Pietsch attended the Danzig art and vocational school, and in 1841–1843 the Berlin Art Academy; he also studied under Swiss painter Charles Gleyre in Paris. He worked as an illustrator for various newspapers and journals, including the well-known Leipzig Illustrirte Zeitung. His articles in the Vossichte Zeitung and the Spenersche Zeitung started to appear in 1864, and he later contributed to the Breslau Schlesische Zeitung where he served as a chief feature writer for a period, as well as the periodical Grenzboten, published by Gustav Freytag and Julian Schmidt and the Berliner Allgemeine Zeitung. He reported on Berlin's social events such as the annual Presseball, and was its most important and gifted fashion critic, much to his own embarrassment. He also reported on his own travel experiences, art and handicraft exhibitions, and served as a companion to the Crown Prince Frederich in the Franco-German war of 1871.
He was given an honorary title of Professor for his 70th birthday.
Pietsch was reputed to be a tireless socialite well into his old age. He associated daily with actors, artists and politicians, and had an intimate knowledge of Berlin's social scene, cafes, restaurants and balls, and was much admired by his female readers. Pietsch harnessed his Christmas Eve birthday to celebrate the whole day, starting at midnight. Alfred Kerr wrote of Pietsch:
He is a daredevil, shrugging off his seventy years, and draws in all the joie de vivre to live life to the full. He has hardly given up hope for women, and he is even dangerous in their presence. He appears at every notables' banquet, every premiere, and at the opening of every show.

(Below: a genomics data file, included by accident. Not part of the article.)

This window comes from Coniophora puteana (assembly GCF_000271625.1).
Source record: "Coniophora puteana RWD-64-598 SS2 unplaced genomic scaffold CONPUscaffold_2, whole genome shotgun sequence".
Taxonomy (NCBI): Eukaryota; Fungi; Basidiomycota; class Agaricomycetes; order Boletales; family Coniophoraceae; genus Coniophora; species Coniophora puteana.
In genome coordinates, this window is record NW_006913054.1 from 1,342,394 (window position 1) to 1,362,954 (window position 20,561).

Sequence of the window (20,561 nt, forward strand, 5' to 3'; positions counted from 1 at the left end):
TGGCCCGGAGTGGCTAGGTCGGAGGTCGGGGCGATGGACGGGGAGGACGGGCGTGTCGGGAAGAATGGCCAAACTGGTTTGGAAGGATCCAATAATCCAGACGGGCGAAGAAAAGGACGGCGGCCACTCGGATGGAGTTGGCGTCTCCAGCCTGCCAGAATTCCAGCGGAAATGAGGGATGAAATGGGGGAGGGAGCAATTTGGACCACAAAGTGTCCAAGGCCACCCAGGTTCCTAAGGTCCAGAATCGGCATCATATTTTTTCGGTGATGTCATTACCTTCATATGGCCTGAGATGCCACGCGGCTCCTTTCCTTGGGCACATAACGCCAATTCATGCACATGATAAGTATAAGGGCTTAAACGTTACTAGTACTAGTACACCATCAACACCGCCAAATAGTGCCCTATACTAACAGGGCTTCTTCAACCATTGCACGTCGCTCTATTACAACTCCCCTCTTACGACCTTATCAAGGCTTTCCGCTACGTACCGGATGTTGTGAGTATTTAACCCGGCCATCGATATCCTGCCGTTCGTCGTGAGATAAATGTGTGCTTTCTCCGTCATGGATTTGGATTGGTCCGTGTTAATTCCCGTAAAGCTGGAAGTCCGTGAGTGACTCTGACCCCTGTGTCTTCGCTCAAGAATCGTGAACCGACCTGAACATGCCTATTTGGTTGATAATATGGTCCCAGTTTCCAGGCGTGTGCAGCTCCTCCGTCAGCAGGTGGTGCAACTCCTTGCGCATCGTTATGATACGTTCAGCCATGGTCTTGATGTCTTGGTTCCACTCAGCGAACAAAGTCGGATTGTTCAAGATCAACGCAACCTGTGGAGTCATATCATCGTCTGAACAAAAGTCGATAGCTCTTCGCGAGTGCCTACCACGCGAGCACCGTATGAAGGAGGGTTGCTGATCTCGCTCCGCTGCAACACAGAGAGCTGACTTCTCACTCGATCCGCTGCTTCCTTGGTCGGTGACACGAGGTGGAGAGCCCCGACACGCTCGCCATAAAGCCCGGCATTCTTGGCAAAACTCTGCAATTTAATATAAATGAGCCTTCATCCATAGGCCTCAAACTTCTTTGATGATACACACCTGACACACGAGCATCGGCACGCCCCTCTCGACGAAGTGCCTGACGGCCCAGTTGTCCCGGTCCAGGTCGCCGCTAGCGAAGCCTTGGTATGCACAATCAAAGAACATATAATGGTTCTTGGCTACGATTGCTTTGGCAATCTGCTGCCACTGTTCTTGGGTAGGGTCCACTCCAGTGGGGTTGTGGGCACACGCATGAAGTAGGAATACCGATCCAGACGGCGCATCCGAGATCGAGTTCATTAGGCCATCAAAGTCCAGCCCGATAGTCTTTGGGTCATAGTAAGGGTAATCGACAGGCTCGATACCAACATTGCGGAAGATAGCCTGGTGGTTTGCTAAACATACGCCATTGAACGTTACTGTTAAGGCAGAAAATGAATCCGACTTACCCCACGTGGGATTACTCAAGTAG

Walther Kiaulehn recalls similarly:
Pietsch was a talented painter who withdrew from his easel with his imperious talents into society. He was the confidant of houses where art was loved. Humorous and gallant, he chatted about everything having to do with old families and new images, exhibitions, on the dresses of the ladies, suppers, and studio visits.
The most important of Pietsch's close acquaintances were labor leader Ferdinand Lassalle, the sculptor Reinhold Begas, the painter Adolph Menzel and the writers Theodor Storm and Ivan Turgenev. With the latter, Peitsch was in particularly close contact, both in Berlin and in Baden Baden.
- Aus Welt und Kunst : Studien und Bilder. Jena : Costenoble, 1867 (2 volumes)
- Von Berlin bis Paris. Kriegsbilder (1870 -1871). Berlin 1871
- Nach Athen und Byzanz. Ein Frühlingsausflug. Berlin: Janke 1871
- Orientfahrten eines Berliner Zeichners. Berlin: Janke 1871
- Marokko. Briefe von der deutschen Gesandtschaftsreise nach Fez im Frühjahr 1877. Leipzig: Brockhaus 1878
- Wallfahrt nach Olympia im ersten Frühling der Ausgrabungen (April und Mai 1876) nebst einem Bericht über die Resultate der beiden folgenden Ausgrabungs-Campagnen. Reisebriefe. Berlin: Luckhardt 1879
- Andreas Achenbach. Breslau 1880
- Paul Meyerheim. Breslau 1881
- Die deutsche Malerei der Gegenwart auf der Jubiläums-Ausstellung der Königlichen Akademie der Künste zu Berlin 1886. München: Hanfstaengel 1886
- Die Malerei auf der Münchener Jubiläums-Kunst-Ausstellung 1888. München: Hanfstaengel 1888–1889
- Ludwig Pietsch: Wie ich Schriftsteller geworden bin. Der wunderliche Roman meines Lebens.
- Aus jungen und alten Tagen. Memoirs. Berlin : Fontane 1904
- "PIETSCH, Ludwig (1824–1911), Painter, illustrator, lithographer, art writer" in Benezit Dictionary of Artists (2006) ISBN 9780199773787
|Wikimedia Commons has media related to Ludwig Pietsch.|
- Ludwig Pietsch on his 80th Birthday, 25. Dezember 1904. Berlin: von Holten 1909
- Letters of a friendship: Correspondence between Ludwig Pietsch and Theodor Storm. Assembled by Volquart Pauls. Heide: Boyens 1939
- Ivan Turgenev to Ludwig Pietsch. Correspondence from 1864–1883. Edited by Alfred Doren. With illustrations by Ludwig Pietsch. Berlin: Propyläen-Verlag 1923
- Der Große Brockhaus, 15th printing, 1933, Volume 14, p. 564.